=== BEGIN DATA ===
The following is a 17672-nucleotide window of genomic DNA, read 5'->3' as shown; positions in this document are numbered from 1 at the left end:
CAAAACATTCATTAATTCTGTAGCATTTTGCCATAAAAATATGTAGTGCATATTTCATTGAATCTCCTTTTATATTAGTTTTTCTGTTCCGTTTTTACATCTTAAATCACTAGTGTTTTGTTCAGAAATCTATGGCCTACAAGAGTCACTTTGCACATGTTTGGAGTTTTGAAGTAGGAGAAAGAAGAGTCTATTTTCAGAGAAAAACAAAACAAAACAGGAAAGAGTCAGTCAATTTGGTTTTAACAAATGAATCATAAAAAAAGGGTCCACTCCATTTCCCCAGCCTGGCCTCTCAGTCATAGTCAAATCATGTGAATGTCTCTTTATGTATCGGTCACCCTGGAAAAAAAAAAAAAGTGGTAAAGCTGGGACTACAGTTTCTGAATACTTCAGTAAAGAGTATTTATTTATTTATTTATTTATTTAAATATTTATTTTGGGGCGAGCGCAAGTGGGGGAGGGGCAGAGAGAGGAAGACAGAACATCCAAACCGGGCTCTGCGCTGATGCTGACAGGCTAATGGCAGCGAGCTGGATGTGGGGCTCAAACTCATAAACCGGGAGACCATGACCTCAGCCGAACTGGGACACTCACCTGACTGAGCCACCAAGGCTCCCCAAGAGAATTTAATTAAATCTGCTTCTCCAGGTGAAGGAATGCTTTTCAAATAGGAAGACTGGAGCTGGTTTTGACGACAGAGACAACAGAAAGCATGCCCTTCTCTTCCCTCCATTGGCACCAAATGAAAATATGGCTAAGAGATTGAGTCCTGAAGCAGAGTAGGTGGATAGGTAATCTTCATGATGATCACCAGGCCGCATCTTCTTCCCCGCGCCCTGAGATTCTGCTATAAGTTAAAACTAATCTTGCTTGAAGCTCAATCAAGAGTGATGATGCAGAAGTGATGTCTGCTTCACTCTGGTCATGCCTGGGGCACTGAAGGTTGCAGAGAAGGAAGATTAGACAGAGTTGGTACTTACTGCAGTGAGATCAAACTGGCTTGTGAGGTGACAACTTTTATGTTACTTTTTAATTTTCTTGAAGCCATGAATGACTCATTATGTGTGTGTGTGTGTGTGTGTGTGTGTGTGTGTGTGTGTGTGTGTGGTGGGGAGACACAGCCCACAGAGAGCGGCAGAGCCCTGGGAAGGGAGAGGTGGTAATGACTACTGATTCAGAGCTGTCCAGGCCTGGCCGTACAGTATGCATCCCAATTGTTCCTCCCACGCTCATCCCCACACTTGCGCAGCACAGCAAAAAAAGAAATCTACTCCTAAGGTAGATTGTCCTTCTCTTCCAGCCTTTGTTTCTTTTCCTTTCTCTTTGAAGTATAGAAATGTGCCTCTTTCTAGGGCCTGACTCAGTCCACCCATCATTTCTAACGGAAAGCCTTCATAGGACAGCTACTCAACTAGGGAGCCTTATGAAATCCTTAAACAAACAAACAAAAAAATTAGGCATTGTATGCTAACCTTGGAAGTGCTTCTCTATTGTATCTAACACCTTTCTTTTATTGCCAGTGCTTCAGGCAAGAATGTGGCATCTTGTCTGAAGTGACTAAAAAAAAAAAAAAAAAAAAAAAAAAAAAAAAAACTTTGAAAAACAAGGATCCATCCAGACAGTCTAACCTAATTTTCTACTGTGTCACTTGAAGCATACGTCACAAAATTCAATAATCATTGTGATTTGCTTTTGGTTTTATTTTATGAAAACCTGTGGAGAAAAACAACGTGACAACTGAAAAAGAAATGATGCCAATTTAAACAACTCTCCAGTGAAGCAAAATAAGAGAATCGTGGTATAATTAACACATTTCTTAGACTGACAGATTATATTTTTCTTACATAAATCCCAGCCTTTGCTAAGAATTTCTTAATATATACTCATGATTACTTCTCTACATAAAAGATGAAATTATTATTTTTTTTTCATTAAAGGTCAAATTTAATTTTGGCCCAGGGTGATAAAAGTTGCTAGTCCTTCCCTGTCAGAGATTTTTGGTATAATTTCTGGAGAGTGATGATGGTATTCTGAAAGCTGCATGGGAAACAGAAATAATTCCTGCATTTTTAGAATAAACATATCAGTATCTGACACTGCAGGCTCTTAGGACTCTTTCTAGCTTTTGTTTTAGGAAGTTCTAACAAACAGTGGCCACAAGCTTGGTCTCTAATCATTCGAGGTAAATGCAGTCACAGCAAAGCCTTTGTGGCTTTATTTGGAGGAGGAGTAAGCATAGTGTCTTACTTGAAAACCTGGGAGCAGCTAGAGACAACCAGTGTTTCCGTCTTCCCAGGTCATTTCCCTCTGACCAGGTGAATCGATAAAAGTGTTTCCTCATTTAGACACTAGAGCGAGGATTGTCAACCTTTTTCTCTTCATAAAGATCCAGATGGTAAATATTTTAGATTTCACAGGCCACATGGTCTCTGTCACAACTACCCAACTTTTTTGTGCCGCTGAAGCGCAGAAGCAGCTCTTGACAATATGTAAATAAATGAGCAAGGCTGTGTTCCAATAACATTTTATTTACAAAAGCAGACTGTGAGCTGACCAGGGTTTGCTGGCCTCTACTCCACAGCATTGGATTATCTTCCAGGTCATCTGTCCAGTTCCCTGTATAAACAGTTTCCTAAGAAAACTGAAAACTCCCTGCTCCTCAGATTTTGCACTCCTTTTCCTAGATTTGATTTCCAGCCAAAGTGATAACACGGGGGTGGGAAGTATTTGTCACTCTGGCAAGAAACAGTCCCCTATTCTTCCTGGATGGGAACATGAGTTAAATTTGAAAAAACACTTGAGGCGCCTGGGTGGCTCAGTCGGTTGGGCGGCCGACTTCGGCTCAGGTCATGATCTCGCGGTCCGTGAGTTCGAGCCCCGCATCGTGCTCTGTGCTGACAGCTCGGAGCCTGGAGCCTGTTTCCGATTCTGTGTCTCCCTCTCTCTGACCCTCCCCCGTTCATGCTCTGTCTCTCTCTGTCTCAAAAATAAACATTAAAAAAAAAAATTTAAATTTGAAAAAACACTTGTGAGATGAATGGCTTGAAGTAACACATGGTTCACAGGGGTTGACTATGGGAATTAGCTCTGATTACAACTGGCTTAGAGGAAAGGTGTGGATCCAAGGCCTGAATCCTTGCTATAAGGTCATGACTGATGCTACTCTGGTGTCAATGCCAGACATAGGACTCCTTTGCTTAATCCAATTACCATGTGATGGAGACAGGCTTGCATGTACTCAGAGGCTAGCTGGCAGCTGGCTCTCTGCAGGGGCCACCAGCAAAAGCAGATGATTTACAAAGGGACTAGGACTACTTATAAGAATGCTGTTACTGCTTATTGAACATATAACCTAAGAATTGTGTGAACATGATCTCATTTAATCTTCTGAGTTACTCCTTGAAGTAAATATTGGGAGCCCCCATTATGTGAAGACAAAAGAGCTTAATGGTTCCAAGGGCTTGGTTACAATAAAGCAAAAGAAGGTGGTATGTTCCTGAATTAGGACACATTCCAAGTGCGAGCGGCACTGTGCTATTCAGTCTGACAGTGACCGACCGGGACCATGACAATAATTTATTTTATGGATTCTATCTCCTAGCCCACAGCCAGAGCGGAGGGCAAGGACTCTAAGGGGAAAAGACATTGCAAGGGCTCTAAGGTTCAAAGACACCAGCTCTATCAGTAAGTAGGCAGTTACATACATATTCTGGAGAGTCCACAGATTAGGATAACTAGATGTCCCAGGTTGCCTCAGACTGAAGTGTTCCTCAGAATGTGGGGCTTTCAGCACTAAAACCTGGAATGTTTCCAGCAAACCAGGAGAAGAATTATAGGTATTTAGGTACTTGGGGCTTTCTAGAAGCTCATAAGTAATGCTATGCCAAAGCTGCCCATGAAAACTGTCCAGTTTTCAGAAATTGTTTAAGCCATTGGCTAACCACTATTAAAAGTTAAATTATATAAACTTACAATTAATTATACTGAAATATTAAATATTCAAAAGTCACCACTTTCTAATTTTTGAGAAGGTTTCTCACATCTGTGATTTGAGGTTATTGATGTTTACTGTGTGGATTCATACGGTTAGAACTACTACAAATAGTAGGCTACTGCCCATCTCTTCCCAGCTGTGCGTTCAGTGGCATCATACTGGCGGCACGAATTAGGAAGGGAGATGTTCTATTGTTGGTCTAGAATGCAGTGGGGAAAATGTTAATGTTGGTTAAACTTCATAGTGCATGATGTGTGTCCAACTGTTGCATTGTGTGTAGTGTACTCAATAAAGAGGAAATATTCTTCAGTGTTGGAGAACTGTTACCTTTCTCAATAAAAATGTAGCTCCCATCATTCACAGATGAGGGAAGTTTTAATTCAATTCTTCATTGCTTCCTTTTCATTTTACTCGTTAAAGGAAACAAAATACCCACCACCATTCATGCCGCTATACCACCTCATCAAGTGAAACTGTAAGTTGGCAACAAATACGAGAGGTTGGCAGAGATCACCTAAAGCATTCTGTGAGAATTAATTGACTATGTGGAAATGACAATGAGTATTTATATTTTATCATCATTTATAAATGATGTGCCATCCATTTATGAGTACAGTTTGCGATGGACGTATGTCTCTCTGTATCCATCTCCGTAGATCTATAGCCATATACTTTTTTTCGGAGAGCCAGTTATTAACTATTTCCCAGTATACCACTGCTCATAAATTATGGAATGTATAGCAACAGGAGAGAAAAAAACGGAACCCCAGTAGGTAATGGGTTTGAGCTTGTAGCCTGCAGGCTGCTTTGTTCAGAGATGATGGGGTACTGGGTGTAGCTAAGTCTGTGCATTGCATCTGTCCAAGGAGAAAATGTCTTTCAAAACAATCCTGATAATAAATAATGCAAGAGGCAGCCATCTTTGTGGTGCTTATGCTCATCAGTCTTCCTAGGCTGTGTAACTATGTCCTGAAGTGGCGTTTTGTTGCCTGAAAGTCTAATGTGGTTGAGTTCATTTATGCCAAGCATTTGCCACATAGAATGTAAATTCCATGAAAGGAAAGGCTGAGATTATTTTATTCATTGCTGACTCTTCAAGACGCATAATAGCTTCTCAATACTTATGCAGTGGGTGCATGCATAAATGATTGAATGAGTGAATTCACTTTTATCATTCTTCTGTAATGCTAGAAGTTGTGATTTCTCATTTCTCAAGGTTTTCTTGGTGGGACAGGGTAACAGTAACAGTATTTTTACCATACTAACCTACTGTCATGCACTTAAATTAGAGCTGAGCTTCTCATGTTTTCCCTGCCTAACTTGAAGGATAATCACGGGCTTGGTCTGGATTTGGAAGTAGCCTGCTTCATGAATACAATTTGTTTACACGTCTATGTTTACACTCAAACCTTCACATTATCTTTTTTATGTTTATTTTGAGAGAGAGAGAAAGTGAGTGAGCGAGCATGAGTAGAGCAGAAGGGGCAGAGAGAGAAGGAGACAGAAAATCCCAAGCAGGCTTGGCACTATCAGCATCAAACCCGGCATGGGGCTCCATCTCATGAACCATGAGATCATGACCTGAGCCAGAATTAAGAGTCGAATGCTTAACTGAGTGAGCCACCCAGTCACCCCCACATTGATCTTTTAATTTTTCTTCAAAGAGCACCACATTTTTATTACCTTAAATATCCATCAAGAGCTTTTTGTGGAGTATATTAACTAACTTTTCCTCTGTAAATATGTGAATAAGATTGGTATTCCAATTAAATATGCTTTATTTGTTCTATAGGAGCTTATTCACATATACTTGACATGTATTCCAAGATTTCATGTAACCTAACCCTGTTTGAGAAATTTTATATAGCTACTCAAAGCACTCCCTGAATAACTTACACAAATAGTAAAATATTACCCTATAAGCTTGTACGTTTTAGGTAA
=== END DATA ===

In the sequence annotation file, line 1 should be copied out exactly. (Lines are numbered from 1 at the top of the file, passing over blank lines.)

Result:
The following is a 17672-nucleotide window of genomic DNA, read 5'->3' as shown; positions in this document are numbered from 1 at the left end: